Mills also opposed expansion of Dirigo Health in 2006 and earlier this year. Indeed, Mills has consistently opposed Dirigo, which makes his appearance at the healthcare reform rally all the more interesting. On education, Senator Mills voted against the citizen-initiated repeal of school consolidation and for charter schools.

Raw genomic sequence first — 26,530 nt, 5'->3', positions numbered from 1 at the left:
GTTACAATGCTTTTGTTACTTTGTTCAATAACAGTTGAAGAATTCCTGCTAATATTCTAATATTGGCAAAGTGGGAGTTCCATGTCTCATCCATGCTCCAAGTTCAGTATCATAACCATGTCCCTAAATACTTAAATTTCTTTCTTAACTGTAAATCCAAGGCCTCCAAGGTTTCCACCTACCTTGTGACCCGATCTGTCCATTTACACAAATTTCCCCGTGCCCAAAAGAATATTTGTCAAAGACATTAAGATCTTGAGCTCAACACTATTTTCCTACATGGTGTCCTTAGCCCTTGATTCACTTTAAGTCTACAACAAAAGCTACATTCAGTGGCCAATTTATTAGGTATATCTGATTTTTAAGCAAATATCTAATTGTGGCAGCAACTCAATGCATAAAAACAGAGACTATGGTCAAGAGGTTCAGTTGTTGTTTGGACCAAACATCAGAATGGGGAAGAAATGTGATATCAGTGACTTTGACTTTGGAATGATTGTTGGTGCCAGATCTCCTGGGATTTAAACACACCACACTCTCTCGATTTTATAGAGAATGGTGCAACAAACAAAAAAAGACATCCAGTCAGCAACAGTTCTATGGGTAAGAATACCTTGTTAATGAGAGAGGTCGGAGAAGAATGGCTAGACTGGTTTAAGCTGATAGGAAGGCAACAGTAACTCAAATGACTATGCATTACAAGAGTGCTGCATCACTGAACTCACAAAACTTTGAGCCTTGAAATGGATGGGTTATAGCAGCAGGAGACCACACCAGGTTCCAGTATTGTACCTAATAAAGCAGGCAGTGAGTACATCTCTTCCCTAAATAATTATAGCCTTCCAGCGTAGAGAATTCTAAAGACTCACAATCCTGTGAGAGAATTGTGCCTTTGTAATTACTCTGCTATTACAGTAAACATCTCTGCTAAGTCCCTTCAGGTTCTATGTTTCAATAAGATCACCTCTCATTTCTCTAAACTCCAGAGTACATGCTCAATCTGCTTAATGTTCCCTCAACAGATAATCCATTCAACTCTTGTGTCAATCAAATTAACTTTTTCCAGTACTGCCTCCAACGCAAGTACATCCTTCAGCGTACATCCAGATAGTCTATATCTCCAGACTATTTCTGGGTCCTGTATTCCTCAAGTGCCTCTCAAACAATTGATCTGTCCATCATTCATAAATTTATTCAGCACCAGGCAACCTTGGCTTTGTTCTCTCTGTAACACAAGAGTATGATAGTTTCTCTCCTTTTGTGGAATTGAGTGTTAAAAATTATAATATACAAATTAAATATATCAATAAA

Peter Mills’ website layout is not terribly flashy, but it is intuitive. Pine Tree Politics mentioned this earlier, but it bares repeating: What social networking options does Mills offer? Well you can join his Facebook page…or you can join his Facebook page. In this age of instant connection through the internet, that is just not enough. Nearly all of the candidates so far, Republican or otherwise, have not only a Facebook presence, but are also on several other social networking sites, from Twitter to LinkedIn to YouTube. In a sparsely populated state like Maine, these new media tools allow candidates to reach everyone from Kittery to Fort Kent in an instant. Not maintaining a presence on these services when your opponents do could be a serious misstep. As I’ve said before, I’d be surprised if candidates neglected any corner of the internet they could spread their message to. I’m sure Senator Mills will branch out as the campaign progresses.